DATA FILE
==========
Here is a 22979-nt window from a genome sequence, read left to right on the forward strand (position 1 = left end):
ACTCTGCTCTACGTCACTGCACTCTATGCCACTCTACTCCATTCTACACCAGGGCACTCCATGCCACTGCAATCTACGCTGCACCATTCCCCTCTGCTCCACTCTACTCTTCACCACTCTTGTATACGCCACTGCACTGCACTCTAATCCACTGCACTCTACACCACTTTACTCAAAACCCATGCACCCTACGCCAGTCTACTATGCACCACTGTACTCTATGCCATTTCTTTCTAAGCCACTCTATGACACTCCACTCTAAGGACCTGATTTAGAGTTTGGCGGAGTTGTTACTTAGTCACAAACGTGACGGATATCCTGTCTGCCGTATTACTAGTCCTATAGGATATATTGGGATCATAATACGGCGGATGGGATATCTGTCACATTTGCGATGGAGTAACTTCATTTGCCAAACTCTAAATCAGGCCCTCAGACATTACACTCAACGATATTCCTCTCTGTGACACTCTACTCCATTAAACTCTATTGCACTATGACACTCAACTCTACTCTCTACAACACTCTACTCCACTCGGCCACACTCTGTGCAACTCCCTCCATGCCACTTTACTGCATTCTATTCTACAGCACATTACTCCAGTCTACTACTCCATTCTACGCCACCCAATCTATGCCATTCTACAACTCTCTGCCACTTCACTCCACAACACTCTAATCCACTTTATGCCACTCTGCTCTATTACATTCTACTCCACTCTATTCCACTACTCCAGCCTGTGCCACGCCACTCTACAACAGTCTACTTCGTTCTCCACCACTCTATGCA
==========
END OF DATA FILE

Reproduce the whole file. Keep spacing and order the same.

Here is a 22979-nt window from a genome sequence, read left to right on the forward strand (position 1 = left end):
ACTCTGCTCTACGTCACTGCACTCTATGCCACTCTACTCCATTCTACACCAGGGCACTCCATGCCACTGCAATCTACGCTGCACCATTCCCCTCTGCTCCACTCTACTCTTCACCACTCTTGTATACGCCACTGCACTGCACTCTAATCCACTGCACTCTACACCACTTTACTCAAAACCCATGCACCCTACGCCAGTCTACTATGCACCACTGTACTCTATGCCATTTCTTTCTAAGCCACTCTATGACACTCCACTCTAAGGACCTGATTTAGAGTTTGGCGGAGTTGTTACTTAGTCACAAACGTGACGGATATCCTGTCTGCCGTATTACTAGTCCTATAGGATATATTGGGATCATAATACGGCGGATGGGATATCTGTCACATTTGCGATGGAGTAACTTCATTTGCCAAACTCTAAATCAGGCCCTCAGACATTACACTCAACGATATTCCTCTCTGTGACACTCTACTCCATTAAACTCTATTGCACTATGACACTCAACTCTACTCTCTACAACACTCTACTCCACTCGGCCACACTCTGTGCAACTCCCTCCATGCCACTTTACTGCATTCTATTCTACAGCACATTACTCCAGTCTACTACTCCATTCTACGCCACCCAATCTATGCCATTCTACAACTCTCTGCCACTTCACTCCACAACACTCTAATCCACTTTATGCCACTCTGCTCTATTACATTCTACTCCACTCTATTCCACTACTCCAGCCTGTGCCACGCCACTCTACAACAGTCTACTTCGTTCTCCACCACTCTATGCA